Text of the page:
Okay this is a relatively old model from the 3DPathFinder we did last year. We’ve been looking at eefficientways of creating ‘higher end’ visualisations and one of the quicker routes is through LumenRT 2015. This has direct integration with CityEngine and can you add some really nice touches, like real weather and animated traffic and people!
Okay this video is relatively boring but hey, it took less time than previous methods we have used. LumenRT has a little bit of a learning curve when using with CityEngine, but we’ve had great support from them and the software seems to be kept up-to-date. CityEngine is a niche product and it really is nice to see other people using and supporting it, thank you e-on software!
On the week we’re all waiting (okay just me) for CityEngine 2013 I bought LumenRT Studio and GeoDesign plugin. Why? Well I like Lumion but the upgrade to the latest version would have been expensive and I was looking for proper CityEngine integration or at least an understanding of what I’m doing from a renderer. Lumion is good at smaller models for architects (it still has a place here) but LumenRT seems geared to larger models like the ones I’m making.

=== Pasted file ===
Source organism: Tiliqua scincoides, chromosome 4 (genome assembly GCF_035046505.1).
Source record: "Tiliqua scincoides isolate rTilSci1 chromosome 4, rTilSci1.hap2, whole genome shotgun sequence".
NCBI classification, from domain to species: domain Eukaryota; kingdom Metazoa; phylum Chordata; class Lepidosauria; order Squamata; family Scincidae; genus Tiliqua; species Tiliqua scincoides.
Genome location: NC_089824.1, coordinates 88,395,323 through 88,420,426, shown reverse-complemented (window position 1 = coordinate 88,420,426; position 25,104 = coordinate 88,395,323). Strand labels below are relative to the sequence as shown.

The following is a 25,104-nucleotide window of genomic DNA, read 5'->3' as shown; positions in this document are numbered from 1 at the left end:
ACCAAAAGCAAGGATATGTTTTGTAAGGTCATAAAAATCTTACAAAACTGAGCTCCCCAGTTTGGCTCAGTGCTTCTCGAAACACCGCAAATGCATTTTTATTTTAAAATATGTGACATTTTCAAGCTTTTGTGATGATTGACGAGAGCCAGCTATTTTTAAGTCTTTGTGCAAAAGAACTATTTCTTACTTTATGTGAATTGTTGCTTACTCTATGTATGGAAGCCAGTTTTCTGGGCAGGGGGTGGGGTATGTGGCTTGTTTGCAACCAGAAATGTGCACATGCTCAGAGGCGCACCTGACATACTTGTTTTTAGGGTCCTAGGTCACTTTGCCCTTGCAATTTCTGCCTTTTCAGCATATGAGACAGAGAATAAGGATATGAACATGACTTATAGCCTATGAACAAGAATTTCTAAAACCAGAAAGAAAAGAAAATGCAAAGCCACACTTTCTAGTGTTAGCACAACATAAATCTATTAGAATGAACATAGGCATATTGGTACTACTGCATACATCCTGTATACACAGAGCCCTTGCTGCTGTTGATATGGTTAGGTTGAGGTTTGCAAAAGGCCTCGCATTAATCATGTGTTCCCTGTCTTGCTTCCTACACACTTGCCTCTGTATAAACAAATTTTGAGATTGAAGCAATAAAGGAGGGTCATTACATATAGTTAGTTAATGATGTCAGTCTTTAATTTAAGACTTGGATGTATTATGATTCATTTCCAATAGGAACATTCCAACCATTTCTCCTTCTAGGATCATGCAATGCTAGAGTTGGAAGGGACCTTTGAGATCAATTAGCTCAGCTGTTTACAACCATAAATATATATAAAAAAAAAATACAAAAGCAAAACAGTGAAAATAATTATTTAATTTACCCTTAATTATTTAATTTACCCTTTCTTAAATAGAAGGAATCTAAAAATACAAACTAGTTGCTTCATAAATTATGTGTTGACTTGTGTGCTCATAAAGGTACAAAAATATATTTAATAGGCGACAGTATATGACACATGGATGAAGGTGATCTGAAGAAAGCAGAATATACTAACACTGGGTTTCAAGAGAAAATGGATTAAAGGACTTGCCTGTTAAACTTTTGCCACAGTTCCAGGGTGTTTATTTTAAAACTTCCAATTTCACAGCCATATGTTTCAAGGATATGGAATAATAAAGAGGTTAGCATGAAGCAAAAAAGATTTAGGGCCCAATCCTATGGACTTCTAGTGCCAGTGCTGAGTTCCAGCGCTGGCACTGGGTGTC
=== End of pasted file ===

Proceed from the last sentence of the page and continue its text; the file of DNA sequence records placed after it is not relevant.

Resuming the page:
Initial impressions are very good you still need to know CityEngine but LumenRT makes it quite easy to move from a basic model to something that’s nicely rendered and you can fly around. The project I am working on at the moment is the biggest most detailed model I’ve ever done and LumenRT for the most part just copes.
I’ll probably do a bigger and better review when this project I’m working on is finished, in the meantime here are some nice screenshots I’ve made (apologies for the all night time shots, it helps cover a multitude of sins).
I’ve gone back to my rule file that tries to create a semi-realistic modern day historic Arabic city core, Yes it does have satellite dishes this is not a historic recreation of a bygone era….
The rule file can take existing GIS data (for example landuses per plot) and colour them based loosely the LBCS Code and colour values . The colours aren’t the greatest for 3D but there’s always a compromise.